by Kaitlyn Goalenphotographs by Jillian ClarkWhen it comes to Valentine’s Day, the last thing I want is the crowded, stressed-out environment of a completely booked restaurant. I much prefer to cook at home, with or for the object of my affection.While the majority of this year’s meal will likely come down to a game-day decision, I knew months beforehand what I want this year’s dessert to be: chocolate mousse.This basic dessert has everything going for it in the romance department. For starters, it’s French. What’s more, it features chocolate, the consumption of which on Valentine’s Day is something of an unwritten rule.And while I don’t expect to find any chocolate that is truly local – the cacao bean needs a tropical climate to flourish – Raleigh does have exceptional bean-to-bar producers within its city limits (for a story about them, see Walter’s August 2013 issue or waltermagazine.com).Escazu, which launched in 2006, was the first to offer the city a chocolate where producers were involved in the production process from start to finish, giving them complete control over the result. More recently, Videri Chocolate Factory has opened its doors, offering even more transparency into the process of making chocolate at their beautiful glass-encased factory.For my mousse, I chose Videri’s classic dark bar, because I wanted an intensely rich depth to my dessert. Then I sought out my two mousse ninjas, one close to home and one further afield.The first is Jody Williams, chef of Buvette, a tiny French boite in New York City’s West Village neighborhood. The mousse on that menu is the Platonic ideal, in my opinion, of what all mousse should be – crazy-dense, but somehow fluffy at the same time; so rich that you must cap it with some fresh whipped cream just to keep going. Furthermore, Williams is a romantic about the process, sweetly but firmly insisting that it comes out best when you whip the egg whites and egg yolks in separate copper bowls, as the French would do. It’s the type of ludicrous (copper bowls? are you kidding me?) but charming detail that adds to the allure of this dessert.My second reference is in Durham, at Vin Rouge Bistro. Chef Matthew Kelly has had chocolate mousse on the menu since the beginning, and it has become the most frequently ordered dessert by a long shot. He scoffed when I told him about Jody’s copper bowl technique – “that’s ridiculous,” he said – but Kelly has his own romantic ideas about the dessert. For one, his love for mousse is rooted in childhood nostalgia, born of a deep love for mousse’s American step-sister, chocolate pudding. Secondly, he serves the chocolate mousse at Vin Rouge tableside – a waiter comes over with a giant ceramic vessel of the stuff and scoops spoonfuls on to your plate. It’s a retro touch that adds an intimate whimsy to the meal.I pulled from both recipes in coming to my own. The resulting mousse makes way more than two people would ever need, and it’s a splurge to use Videri, which runs at $8 for two bars, but the luxuriousness of the finished product is as romantic as it gets.Chocolate Mousse Serves 8 to 10 3 sticks (12 ounces) unsalted butter, cut into cubes14 ounces Videri dark chocolate (or another high quality dark or bittersweet chocolate), chopped6 large eggs, separated, plus 3 egg whitesSalt6 teaspoons superfine sugarFreshly whipped cream, for servingIn a bowl set over a small pot of simmering water, add the butter and the chocolate and stir until melted and combined. Transfer to a large bowl.In a medium bowl, whisk together the egg yolks with a pinch of salt until they turn a pale yellow color.In a second large bowl or in the bowl of a stand mixer, whip the egg whites and sugar until stiff peaks form.Whisk a few tablespoons of the warm chocolate mixture into the egg yolk mixture to temper it, then add the egg yolk mixture to the chocolate mixture in small additions, whisking each time to thoroughly incorporate before adding more. **Carefully fold the egg whites into the chocolate mixture.**Transfer the mousse to a large ceramic serving vessel, cover with plastic wrap and refrigerate for at least 8 hours or overnight.Serve by scooping out helpings of the mousse into ramekins and topping each with a dollop of fresh cream. Or, if you’re eating with your loved one, eat the mousse directly from the dish with spoons like it’s a pint of ice cream.*Note: If your mixture breaks — that is, if the fat from the chocolate separates and the whole thing looks like an oily mess — quickly heat about 1 cup of skim or lowfat milk in a microwave until warm. Then, with an electric mixer running, add the milk in a slow drizzle to the chocolate-egg yolk mixture until it re-emulsifies and becomes smooth again (you may not need to use the whole cup). Then proceed with adding your egg whites.
by Stacy Chandlerphotographs by Lissa GotwalsDance has taken Michelle Pearson all over the world – as a professional performer, a state department cultural envoy, and a William C. Friday fellow – but she has always had a home at Raleigh’s Arts Together.“It’s kind of like grandma’s house,” she says, “where I come and I’m accepted for exactly who I am.”She grew up dancing with Arts Together, a nonprofit community school just west of downtown that offers classes in dance, art, drama and more for children and adults. And these days Pearson, 42, is back, teaching what she calls a “hard-core technique” class and doing contemporary choreography for the multigenerational Rainbow Dance Company. She danced with it as a child, and now her daughter does, too.Pearson’s roots at Arts Together, which celebrates its 30th anniversary this year, run deep. But the branches she has put out into the world since her first days there reach even farther.Pearson started taking dance classes at 8, when she moved to Raleigh, and admits it wasn’t exactly love at first plié. But when she started taking classes from Lemma Mackie, who soon thereafter founded Arts Together, something clicked.Pearson’s involvement with dance grew, and by high school she was dancing five or six days a week. She earned a dance scholarship to East Carolina University, but even then she wasn’t completely sold on dance as a career.“I went to school still not thinking I was going to major in dance,” she says. “I was planning on math or something like that.”But she found that dance had crept into every corner of her life, including math. “I figured calculus out through movement back in high school,” she says. “I was one of these kids, as soon as I could get up and see the different revolutions and the lines and stuff, it made sense.”After college, she headed to New York City, dancing with two companies and waiting tables until her big break, a full-time gig with Liz Lerman’s Dance Exchange in Washington, D.C. There, she found that contemporary dance was more than just a way to express herself; it was also a way help others let movement tell their stories, no matter their age, their experience, or their physical or mental limitations.With Dance Exchange, Pearson created dances with children and senior citizens, with shipyard workers, nuns, politicians and the football team from California State University, Chico.The power she can harness from dance to communicate and heal caught the attention of the state department in 2011, when the U.S. embassy in Sierra Leone requested an artist who could help promote healing in a culture dealing with difficult social issues and the aftermath of a brutal war. The war wasn’t something people in Sierra Leone talked much about, Pearson recalls. Slowly, as she worked with artists and citizens in the country, their stories came out.“I realized in my cast (of performers), half of them had been child soldiers. And the other half had hidden in fear from child soldiers,” she said.Pearson with drummers, dancers, and artists in Sierra Leone.Closer to home, Pearson was invited in 2006 to be part of the William C. Friday Fellowship, a program that brings together the brightest leaders in a range of fields to work toward improving human relations in North Carolina. She thinks she was chosen because of her proven success at turning a challenging situation into a creative opportunity: “Being in the room when incredibly difficult conversations are being had, and creating with that. Not dispelling it, not trying to fix it or change someone else’s story, but just bringing it to a place where it can be heard or understood new.”In two years of meetings and brainstorming sessions, Pearson participated alongside the other fellows. But when a particularly thorny issue arose at a weekend retreat and progress was grinding to a halt, she was called upon to lead. She headed up a 30-minute “movement experience” that resulted in clearer heads and forward progress, and dance since has become a regular part of the fellows’ intensive work.Tall and lean, Pearson moves when she’s talking, and even when she’s not – a habit that earned her some good-natured teasing from the more staid lawyers and bankers at Friday fellowship events, she said. She speaks with intensity, in a voice that has retained a subtle Southern lilt amid all her travels. All the while, she locks eyes with a listener, not as a challenge, but as an invitation to engage fully, as she does, with the topic at hand.Beyond the stageSo much of Pearson’s work these days makes dance reach far beyond the stage, past the seats of the theater, out of its doors, and into the wide world.She has stayed connected with Dance Exchange as an artistic associate and leader of the MetLife Healthy Living Initiative, and she is the “artistic curator” for Black Box Dance Theater, a Raleigh group formerly known as Even Exchange. She travels the state and beyond as a guest artist for universities and elementary schools and for sessions with wounded warriors, the elderly – anyone for whom dance can provide healing.But don’t call her a dance therapist.“I’m a dancer,” she says. “It’s dance that’s therapeutic. It’s dance that builds community. It’s dance that’s educational. It’s dance that’s healing. I’m just a dancer. And I have this skill to invite participation and craft what is elicited into something that is recognized as powerful, beautiful.”When she’s applying those skills at Arts Together, she works to cultivate the power of dance over the mind as well as the body.“When I teach my class, I want the material to be hard and to be fun and to be challenging. I want people to sweat. I want them to hurt a little bit tomorrow,” she says. “But I also want them to feel like it mattered that they were here. It mattered that they felt like more than just their body was dancing. More than just their muscles and bones were moving.”She adds: “There’s something uniquely human that is part of their dancing. And I think that’s my mission here at Arts Together. I feel like maybe that’s what I received as a child, that I mattered, and it’s the thing that I want to carry on.”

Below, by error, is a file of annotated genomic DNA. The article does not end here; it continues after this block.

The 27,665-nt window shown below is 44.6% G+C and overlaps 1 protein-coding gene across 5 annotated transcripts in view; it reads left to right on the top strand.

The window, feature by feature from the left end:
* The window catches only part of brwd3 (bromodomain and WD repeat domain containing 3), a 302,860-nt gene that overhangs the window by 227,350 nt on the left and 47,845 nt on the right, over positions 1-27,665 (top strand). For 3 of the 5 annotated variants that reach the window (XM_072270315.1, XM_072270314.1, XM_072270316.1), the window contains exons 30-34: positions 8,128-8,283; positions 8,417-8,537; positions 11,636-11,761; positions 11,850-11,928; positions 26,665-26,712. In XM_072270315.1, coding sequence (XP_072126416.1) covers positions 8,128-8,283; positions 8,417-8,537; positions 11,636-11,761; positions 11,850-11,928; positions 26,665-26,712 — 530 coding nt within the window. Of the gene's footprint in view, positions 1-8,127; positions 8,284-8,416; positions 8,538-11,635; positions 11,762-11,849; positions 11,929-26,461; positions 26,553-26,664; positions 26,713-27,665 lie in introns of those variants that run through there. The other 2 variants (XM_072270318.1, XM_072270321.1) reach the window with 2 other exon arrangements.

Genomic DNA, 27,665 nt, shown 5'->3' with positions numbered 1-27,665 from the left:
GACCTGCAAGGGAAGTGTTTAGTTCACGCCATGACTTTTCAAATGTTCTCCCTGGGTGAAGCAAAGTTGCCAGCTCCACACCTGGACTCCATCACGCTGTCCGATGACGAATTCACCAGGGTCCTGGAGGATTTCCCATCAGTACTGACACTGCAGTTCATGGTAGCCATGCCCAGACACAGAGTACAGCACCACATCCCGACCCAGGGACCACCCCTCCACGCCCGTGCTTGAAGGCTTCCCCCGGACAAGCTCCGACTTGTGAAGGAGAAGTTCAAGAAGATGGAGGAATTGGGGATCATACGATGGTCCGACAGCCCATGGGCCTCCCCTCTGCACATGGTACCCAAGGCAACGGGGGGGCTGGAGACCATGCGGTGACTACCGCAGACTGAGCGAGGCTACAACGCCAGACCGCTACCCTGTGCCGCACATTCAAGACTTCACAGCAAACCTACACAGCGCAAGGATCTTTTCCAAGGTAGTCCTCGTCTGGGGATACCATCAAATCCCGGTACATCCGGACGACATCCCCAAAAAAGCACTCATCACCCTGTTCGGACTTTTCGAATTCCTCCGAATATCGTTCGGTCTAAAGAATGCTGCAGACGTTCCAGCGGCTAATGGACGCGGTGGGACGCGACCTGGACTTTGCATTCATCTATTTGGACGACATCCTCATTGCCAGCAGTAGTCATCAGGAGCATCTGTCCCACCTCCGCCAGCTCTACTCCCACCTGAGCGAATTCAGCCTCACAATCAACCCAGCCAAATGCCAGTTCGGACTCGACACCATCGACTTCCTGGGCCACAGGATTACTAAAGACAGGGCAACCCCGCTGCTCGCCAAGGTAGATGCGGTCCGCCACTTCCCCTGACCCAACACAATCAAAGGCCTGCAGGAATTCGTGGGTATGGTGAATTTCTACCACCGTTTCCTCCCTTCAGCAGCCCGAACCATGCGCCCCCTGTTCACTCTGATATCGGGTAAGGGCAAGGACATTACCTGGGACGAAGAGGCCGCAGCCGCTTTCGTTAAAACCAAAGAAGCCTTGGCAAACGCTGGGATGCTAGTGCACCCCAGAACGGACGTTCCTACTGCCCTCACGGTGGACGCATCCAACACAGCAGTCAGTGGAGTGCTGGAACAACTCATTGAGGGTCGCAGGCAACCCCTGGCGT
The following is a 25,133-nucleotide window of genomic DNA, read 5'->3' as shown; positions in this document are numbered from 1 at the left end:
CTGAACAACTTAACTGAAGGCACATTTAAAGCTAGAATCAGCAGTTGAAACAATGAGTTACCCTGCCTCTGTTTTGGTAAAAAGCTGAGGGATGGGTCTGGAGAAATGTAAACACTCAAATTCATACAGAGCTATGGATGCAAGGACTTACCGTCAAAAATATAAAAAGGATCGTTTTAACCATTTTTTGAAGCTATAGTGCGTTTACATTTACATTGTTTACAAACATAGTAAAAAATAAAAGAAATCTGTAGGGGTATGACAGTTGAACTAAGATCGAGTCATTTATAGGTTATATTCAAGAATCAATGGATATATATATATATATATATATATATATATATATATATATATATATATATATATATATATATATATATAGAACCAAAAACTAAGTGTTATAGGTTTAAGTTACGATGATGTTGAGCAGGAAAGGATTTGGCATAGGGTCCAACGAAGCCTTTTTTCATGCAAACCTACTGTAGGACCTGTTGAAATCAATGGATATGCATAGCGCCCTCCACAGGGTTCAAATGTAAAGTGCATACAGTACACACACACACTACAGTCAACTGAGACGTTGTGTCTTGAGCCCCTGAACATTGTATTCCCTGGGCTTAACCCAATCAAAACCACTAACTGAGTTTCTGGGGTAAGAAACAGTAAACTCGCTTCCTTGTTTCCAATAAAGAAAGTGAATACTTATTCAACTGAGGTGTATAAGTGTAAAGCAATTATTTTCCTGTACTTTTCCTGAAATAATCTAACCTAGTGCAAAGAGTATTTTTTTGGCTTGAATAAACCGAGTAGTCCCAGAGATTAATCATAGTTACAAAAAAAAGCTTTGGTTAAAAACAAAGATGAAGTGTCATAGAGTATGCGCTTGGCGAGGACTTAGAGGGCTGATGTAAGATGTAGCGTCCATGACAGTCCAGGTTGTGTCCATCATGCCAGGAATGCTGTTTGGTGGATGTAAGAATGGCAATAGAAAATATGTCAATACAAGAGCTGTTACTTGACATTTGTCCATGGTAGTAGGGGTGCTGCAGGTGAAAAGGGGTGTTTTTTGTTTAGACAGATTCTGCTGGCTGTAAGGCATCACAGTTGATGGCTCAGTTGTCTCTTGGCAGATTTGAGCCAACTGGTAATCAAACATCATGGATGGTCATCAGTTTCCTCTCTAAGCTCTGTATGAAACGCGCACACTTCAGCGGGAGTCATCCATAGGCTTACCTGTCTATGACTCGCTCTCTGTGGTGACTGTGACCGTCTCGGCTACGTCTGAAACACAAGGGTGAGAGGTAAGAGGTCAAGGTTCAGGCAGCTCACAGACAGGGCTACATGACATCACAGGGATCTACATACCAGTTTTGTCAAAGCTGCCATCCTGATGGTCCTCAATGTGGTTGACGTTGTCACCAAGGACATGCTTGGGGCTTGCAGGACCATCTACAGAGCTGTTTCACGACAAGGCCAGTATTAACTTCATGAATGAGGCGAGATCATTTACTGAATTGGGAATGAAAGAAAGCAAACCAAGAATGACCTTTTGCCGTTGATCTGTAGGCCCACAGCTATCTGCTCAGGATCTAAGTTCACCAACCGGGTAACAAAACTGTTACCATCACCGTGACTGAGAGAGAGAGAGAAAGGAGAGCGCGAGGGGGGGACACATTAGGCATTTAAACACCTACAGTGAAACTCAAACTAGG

Image courtesy of Fujimi Development Public CorporationFujimi Panorama Resort is located in Nagano, two hours and 15 minutes away from Shinjuku if you take the limited express train Azusa. This resort is best known for its unique slopes such as a “heart shaped slope” which is very popular with couples. Read also Image courtesy of Norn Minakami Ski ResortNorn Minakami Ski Resort is accessible in one and a half hours from Tokyo by the Jōetsu bullet train. Norn Minakami Ski Resort is open until 22:00 from Sunday to Thursday and until midnight on Fridays and Saturdays. Various types of discounted tickets are available depending on which time of the day you ski, such as the early morning pass, twilight pass and night pass. Norn Minakami Ski Resort has pretty steep slopes which are ideal for intermediate level skiers and above.Season: December 20, 2019, to April 5, 2020It takes around 20 minutes by free shuttle from Minakami Station. Norn Ski Resort View Informationamusement_parkstoreEnjoy a Day of Skiing Near Tokyo!How do you like the ski resorts we introduced here? Getting out of Tokyo and going to ski on a day trip is a fun and relaxing activity. The mountains in Japan offer an amazing landscape in the winter. We hope you enjoy skiing and winter sports. Top 5 Ski Resorts In Snowy Hokkaido For Winter 2019-2020 JR TOKYO Wide Pass – Travel Economically To GALA Yuzawa Snow Resort Image courtesy of Fujiyama Resort Co., LtdSnow Town Yeti is located two hours and 40 minutes away from Shinjuku by bus. In fact, direct buses from Tokyo to Snow Town Yeti are operated from 18 stations in total such as Hachioji, Shinagawa, Machida, Yokohama Station, and others. You can get on a bus at a station close to your place and you will soon be at the ski resort, which is really convenient, isn’t it? 2. Karuizawa Prince Hotel Ski Area in Nagano Prefecture Skiing and Winter Sports Near Tokyo – Enjoy the Snowy Season!Skiing is one of the most popular winter sports in Japan. If you visit Japan in the winter and have at least one or two days at your disposal to travel to a ski resort, we highly recommend you go skiing, snowboarding, and playing in Japan’s mountainous areas.We introduce here seasonal information and five ski resorts great for day trips from Tokyo. Located in Niigata, Nagano, and other nearby prefectures, all boast high-quality snow and easy access from the city.1. GALA Yuzawa Snow Resort in Niigata Prefecture Image courtesy of Fujiyama ResortSnow Town Yeti is the only place where you can ski with Mount Fuji in the background. Snow Town Yeti opens the earliest in Japan because it uses devices for making artificial snow. You can ski here even during the fall foliage season.Season: October 25, 2019, to April 5, 2020For those taking the train, it is about a 56-minute bus ride from JR Gotemba Station or a 5-minute bus ride from JR Susuno Station to the resort. Fujiyama Snow Resort Yeti View Information5. Norn Minakami Ski Resort in Gunma Prefecture Image courtesy of Prince Hotels, Inc.A one-hour bullet train ride brings you from Tokyo to Karuizawa Prince Hotel Ski Area or “KaruSki” for short. Karuizawa Prince Hotel Ski Area offers free lift ticket service for kids as well as a snow stadium where you can try sledding and snow tubing. These features make Karuizawa Prince Hotel Ski Area a very child-friendly ski resort. Snow, Hot Springs, And Exquisite Food! Enjoy Nagano’s Winter At KAI Alps The Beauty Of Kusatsu Onsen In Winter: Snowflakes And Hot Springs Read also Visiting Japan In Winter 2019-2020: Temperatures, Clothing, Travel Tips Image courtesy of GALA Yuzawa CorporationGALA Yuzawa Snow Resort is located right near a Shinkansen (bullet train) station, so it is a really convenient ski resort to go to. If you take the bullet train called Max Tanigawa which brings you directly to Gala-Yuzawa Station from Tokyo Station, you can reach it in only 75 minutes. At the exit from the ticket gate at the train station, a ticket counter of the ski resort will welcome you. You can change into your ski clothes and take a ski lift up to the top of the mountain right there. Image courtesy of GALA Yuzawa CorporationGALA Yuzawa Snow Resort has courses for all ability levels and a total of 17 ski trails are available. Gondolas for going down the mountain can become really crowded when people head home. It is possible to ski down the mountain but some of the paths might be difficult for beginners. If you are planning to ride a gondola on your way back, it is better to estimate that it would take a longer time than it usually takes.Season: December 14, 2019 to May 6, 2020 GALA Yuzawa Snow Resort View Informationlodgingrestaurant Sapporo Snow Festival 2020 – An Extravaganza Of Snow And Ice Image courtesy of Prince Hotels, Inc.Above is a preview of some of the courses you can try at the resort. The East High-speed Lift also runs as a sightseeing lift and even for night tours, allowing visitors to ride the lift even if they don’t ski at all.Season: November 2, 2019, to April 5, 2020 Karuizawa Princehotel Snow Resort View Information3. Fujimi Panorama Resort in Nagano Prefecture Image courtesy of Fujimi development public corporationThere is a saying that if you go to the Yatsugatake observation deck or to a fashionable restaurant on the top of the mountain then ski down the heart slope, you will live happily ever after.The closest station to the resort is Fujimi. It is around a 10-minute bus ride to reach Fujimi Panorama Resort from the station.Season: December 7, 2019, to April 5, 2020 Fujimi Panorama Resort View Information4. Snow Town Yeti in Shizuoka Prefecture